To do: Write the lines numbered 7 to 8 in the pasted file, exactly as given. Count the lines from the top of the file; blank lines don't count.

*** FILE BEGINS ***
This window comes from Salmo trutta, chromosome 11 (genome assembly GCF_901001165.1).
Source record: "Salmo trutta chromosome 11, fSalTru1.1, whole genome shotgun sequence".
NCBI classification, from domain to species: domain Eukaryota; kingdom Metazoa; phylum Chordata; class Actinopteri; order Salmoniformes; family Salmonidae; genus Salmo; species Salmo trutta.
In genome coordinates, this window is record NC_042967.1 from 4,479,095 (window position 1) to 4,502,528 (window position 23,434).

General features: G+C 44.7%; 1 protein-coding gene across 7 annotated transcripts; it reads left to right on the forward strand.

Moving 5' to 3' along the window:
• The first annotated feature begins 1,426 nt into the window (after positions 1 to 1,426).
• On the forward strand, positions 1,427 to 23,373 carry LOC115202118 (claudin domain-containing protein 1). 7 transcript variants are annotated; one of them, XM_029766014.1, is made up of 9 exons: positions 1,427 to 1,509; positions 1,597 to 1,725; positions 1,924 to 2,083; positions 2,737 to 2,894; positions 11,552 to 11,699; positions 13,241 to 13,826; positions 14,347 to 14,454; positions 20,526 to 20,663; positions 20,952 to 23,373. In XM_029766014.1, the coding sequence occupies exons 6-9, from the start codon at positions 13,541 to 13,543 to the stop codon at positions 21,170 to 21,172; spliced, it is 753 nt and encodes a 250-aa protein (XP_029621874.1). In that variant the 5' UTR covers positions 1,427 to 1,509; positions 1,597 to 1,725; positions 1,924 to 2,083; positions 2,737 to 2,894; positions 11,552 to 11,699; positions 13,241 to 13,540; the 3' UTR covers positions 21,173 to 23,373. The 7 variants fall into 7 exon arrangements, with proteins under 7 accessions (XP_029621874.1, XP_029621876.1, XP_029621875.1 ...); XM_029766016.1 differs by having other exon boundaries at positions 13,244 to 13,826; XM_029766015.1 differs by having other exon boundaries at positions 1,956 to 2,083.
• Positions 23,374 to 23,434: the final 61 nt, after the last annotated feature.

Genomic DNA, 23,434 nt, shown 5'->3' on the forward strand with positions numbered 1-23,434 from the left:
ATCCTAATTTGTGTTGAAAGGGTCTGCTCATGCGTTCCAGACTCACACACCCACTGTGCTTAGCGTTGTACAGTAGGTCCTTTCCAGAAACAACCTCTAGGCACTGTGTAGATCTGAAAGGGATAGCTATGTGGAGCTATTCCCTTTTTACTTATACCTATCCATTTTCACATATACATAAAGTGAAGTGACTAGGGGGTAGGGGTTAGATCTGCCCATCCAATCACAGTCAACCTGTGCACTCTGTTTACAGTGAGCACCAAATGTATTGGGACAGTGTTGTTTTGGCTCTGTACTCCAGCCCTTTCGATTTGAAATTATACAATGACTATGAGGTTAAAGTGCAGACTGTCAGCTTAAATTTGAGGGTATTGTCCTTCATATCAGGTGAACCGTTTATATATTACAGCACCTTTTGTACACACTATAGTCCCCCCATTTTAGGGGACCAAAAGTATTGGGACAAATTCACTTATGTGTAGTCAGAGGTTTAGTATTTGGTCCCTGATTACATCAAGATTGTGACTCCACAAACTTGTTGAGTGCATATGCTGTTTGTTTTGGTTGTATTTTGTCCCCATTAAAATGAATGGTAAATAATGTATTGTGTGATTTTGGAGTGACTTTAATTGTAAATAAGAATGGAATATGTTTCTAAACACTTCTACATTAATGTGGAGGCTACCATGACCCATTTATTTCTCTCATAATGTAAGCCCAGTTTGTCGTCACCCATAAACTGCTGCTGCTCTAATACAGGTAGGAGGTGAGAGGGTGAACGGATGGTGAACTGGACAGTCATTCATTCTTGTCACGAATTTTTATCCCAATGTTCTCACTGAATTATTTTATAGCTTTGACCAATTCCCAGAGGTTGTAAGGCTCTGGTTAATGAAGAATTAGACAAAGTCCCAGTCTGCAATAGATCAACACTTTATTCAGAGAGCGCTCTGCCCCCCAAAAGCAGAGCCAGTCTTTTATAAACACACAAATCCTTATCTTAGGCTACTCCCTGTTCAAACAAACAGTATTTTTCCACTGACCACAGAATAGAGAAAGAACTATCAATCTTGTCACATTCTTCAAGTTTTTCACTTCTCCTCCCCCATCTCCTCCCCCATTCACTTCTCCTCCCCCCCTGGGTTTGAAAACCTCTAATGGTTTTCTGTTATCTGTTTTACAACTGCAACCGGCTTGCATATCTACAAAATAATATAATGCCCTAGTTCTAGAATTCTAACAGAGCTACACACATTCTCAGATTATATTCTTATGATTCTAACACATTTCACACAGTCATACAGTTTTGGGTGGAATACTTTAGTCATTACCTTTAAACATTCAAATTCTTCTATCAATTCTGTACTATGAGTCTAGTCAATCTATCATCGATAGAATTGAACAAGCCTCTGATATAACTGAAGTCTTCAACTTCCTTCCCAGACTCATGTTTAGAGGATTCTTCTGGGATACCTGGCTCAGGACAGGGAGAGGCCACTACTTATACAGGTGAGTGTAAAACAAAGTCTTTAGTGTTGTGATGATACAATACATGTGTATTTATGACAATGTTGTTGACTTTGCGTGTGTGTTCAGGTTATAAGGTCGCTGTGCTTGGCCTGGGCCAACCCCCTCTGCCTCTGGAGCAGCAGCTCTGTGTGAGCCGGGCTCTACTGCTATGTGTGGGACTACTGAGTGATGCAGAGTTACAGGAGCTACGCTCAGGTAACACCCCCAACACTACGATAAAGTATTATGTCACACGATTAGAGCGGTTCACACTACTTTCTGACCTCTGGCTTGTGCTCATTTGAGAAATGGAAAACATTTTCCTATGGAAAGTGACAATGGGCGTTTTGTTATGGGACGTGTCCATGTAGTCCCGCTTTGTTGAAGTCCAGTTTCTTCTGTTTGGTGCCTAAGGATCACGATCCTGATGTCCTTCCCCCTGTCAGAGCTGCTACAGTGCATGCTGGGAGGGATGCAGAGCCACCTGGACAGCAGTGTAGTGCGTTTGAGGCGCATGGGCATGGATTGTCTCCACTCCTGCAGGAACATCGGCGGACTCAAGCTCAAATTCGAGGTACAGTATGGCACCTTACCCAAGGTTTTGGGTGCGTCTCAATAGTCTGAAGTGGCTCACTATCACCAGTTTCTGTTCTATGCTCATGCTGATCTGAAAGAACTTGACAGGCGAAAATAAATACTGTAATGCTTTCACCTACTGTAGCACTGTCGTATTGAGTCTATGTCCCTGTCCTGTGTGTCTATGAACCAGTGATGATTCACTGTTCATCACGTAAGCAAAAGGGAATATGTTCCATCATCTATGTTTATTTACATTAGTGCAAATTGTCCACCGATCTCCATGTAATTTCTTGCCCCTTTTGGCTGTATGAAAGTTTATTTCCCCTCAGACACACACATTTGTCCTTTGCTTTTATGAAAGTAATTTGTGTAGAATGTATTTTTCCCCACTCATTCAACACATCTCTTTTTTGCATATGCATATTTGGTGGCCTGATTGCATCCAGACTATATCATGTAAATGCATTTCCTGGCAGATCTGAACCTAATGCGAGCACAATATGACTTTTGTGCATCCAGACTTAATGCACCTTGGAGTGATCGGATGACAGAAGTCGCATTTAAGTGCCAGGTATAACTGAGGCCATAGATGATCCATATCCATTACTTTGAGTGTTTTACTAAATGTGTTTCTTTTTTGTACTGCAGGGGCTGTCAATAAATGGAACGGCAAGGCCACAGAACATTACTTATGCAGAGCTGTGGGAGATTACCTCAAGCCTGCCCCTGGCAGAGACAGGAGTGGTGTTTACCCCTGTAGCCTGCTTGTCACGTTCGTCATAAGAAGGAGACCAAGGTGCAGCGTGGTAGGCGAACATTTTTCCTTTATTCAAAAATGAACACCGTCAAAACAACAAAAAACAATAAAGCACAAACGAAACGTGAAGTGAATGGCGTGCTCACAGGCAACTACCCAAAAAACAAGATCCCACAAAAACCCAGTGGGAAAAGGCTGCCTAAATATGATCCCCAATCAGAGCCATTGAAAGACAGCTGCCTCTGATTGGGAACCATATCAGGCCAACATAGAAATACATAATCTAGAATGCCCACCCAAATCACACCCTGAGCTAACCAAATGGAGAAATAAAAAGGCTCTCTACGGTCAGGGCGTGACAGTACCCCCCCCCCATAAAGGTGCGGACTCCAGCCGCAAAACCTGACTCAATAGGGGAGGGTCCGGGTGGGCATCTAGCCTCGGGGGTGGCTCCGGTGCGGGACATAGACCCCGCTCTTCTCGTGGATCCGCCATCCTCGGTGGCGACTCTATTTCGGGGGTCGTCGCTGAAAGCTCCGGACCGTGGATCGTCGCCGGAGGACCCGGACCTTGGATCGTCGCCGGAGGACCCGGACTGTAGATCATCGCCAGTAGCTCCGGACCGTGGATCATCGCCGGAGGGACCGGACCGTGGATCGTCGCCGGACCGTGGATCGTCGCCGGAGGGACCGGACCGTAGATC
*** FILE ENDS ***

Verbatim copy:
• The first annotated feature begins 1,426 nt into the window (after positions 1 to 1,426).
• On the forward strand, positions 1,427 to 23,373 carry LOC115202118 (claudin domain-containing protein 1). 7 transcript variants are annotated; one of them, XM_029766014.1, is made up of 9 exons: positions 1,427 to 1,509; positions 1,597 to 1,725; positions 1,924 to 2,083; positions 2,737 to 2,894; positions 11,552 to 11,699; positions 13,241 to 13,826; positions 14,347 to 14,454; positions 20,526 to 20,663; positions 20,952 to 23,373. In XM_029766014.1, the coding sequence occupies exons 6-9, from the start codon at positions 13,541 to 13,543 to the stop codon at positions 21,170 to 21,172; spliced, it is 753 nt and encodes a 250-aa protein (XP_029621874.1). In that variant the 5' UTR covers positions 1,427 to 1,509; positions 1,597 to 1,725; positions 1,924 to 2,083; positions 2,737 to 2,894; positions 11,552 to 11,699; positions 13,241 to 13,540; the 3' UTR covers positions 21,173 to 23,373. The 7 variants fall into 7 exon arrangements, with proteins under 7 accessions (XP_029621874.1, XP_029621876.1, XP_029621875.1 ...); XM_029766016.1 differs by having other exon boundaries at positions 13,244 to 13,826; XM_029766015.1 differs by having other exon boundaries at positions 1,956 to 2,083.